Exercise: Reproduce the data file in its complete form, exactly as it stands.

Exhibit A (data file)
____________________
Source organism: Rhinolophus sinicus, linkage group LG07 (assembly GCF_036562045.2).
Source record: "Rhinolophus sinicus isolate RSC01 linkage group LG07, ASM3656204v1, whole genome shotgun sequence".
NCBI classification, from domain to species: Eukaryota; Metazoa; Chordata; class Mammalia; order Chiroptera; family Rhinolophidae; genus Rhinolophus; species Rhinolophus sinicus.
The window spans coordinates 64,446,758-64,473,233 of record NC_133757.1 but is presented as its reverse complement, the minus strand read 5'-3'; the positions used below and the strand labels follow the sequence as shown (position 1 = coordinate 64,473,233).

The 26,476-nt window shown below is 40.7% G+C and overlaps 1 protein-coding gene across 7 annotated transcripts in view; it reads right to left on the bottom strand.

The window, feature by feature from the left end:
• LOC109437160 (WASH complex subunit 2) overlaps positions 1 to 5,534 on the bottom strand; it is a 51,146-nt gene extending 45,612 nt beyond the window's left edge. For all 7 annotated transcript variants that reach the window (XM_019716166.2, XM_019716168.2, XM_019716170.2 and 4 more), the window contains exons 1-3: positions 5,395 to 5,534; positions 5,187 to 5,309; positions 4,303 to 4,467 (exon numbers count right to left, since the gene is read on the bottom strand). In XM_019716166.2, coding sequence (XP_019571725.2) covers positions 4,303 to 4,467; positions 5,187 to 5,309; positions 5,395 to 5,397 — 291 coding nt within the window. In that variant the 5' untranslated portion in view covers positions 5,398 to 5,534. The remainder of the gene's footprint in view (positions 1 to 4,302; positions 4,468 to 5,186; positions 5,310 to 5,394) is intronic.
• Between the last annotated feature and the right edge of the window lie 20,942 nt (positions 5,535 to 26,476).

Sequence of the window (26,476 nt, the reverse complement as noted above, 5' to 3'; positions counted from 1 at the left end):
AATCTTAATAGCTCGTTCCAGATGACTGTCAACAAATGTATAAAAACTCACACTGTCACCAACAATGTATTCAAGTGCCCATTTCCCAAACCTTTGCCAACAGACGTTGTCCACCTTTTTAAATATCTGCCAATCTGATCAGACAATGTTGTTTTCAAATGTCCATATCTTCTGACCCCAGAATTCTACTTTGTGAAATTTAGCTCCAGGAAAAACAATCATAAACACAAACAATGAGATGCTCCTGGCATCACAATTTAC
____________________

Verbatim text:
Source organism: Rhinolophus sinicus, linkage group LG07 (assembly GCF_036562045.2).
Source record: "Rhinolophus sinicus isolate RSC01 linkage group LG07, ASM3656204v1, whole genome shotgun sequence".
NCBI classification, from domain to species: Eukaryota; Metazoa; Chordata; class Mammalia; order Chiroptera; family Rhinolophidae; genus Rhinolophus; species Rhinolophus sinicus.
The window spans coordinates 64,446,758-64,473,233 of record NC_133757.1 but is presented as its reverse complement, the minus strand read 5'-3'; the positions used below and the strand labels follow the sequence as shown (position 1 = coordinate 64,473,233).

The 26,476-nt window shown below is 40.7% G+C and overlaps 1 protein-coding gene across 7 annotated transcripts in view; it reads right to left on the bottom strand.

The window, feature by feature from the left end:
• LOC109437160 (WASH complex subunit 2) overlaps positions 1 to 5,534 on the bottom strand; it is a 51,146-nt gene extending 45,612 nt beyond the window's left edge. For all 7 annotated transcript variants that reach the window (XM_019716166.2, XM_019716168.2, XM_019716170.2 and 4 more), the window contains exons 1-3: positions 5,395 to 5,534; positions 5,187 to 5,309; positions 4,303 to 4,467 (exon numbers count right to left, since the gene is read on the bottom strand). In XM_019716166.2, coding sequence (XP_019571725.2) covers positions 4,303 to 4,467; positions 5,187 to 5,309; positions 5,395 to 5,397 — 291 coding nt within the window. In that variant the 5' untranslated portion in view covers positions 5,398 to 5,534. The remainder of the gene's footprint in view (positions 1 to 4,302; positions 4,468 to 5,186; positions 5,310 to 5,394) is intronic.
• Between the last annotated feature and the right edge of the window lie 20,942 nt (positions 5,535 to 26,476).

Sequence of the window (26,476 nt, the reverse complement as noted above, 5' to 3'; positions counted from 1 at the left end):
AATCTTAATAGCTCGTTCCAGATGACTGTCAACAAATGTATAAAAACTCACACTGTCACCAACAATGTATTCAAGTGCCCATTTCCCAAACCTTTGCCAACAGACGTTGTCCACCTTTTTAAATATCTGCCAATCTGATCAGACAATGTTGTTTTCAAATGTCCATATCTTCTGACCCCAGAATTCTACTTTGTGAAATTTAGCTCCAGGAAAAACAATCATAAACACAAACAATGAGATGCTCCTGGCATCACAATTTAC